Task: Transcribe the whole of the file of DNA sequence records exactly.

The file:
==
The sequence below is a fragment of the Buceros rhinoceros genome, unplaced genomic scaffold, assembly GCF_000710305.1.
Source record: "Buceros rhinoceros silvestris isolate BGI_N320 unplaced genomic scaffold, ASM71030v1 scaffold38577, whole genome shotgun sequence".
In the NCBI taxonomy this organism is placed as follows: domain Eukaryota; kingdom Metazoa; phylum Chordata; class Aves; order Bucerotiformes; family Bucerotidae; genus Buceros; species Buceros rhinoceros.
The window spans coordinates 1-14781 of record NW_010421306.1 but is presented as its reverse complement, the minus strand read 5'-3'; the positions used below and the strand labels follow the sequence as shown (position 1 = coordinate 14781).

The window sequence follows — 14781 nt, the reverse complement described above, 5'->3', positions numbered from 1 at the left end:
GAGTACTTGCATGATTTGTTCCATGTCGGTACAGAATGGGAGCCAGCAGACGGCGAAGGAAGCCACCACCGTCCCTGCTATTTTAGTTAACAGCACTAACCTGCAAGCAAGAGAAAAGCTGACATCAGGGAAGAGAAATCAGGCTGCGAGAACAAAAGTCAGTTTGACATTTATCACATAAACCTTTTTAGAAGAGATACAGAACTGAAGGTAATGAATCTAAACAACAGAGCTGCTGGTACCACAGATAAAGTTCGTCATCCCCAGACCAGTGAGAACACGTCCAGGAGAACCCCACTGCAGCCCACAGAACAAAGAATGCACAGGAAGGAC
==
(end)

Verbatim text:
The sequence below is a fragment of the Buceros rhinoceros genome, unplaced genomic scaffold, assembly GCF_000710305.1.
Source record: "Buceros rhinoceros silvestris isolate BGI_N320 unplaced genomic scaffold, ASM71030v1 scaffold38577, whole genome shotgun sequence".
In the NCBI taxonomy this organism is placed as follows: domain Eukaryota; kingdom Metazoa; phylum Chordata; class Aves; order Bucerotiformes; family Bucerotidae; genus Buceros; species Buceros rhinoceros.
The window spans coordinates 1-14781 of record NW_010421306.1 but is presented as its reverse complement, the minus strand read 5'-3'; the positions used below and the strand labels follow the sequence as shown (position 1 = coordinate 14781).

The window sequence follows — 14781 nt, the reverse complement described above, 5'->3', positions numbered from 1 at the left end:
GAGTACTTGCATGATTTGTTCCATGTCGGTACAGAATGGGAGCCAGCAGACGGCGAAGGAAGCCACCACCGTCCCTGCTATTTTAGTTAACAGCACTAACCTGCAAGCAAGAGAAAAGCTGACATCAGGGAAGAGAAATCAGGCTGCGAGAACAAAAGTCAGTTTGACATTTATCACATAAACCTTTTTAGAAGAGATACAGAACTGAAGGTAATGAATCTAAACAACAGAGCTGCTGGTACCACAGATAAAGTTCGTCATCCCCAGACCAGTGAGAACACGTCCAGGAGAACCCCACTGCAGCCCACAGAACAAAGAATGCACAGGAAGGAC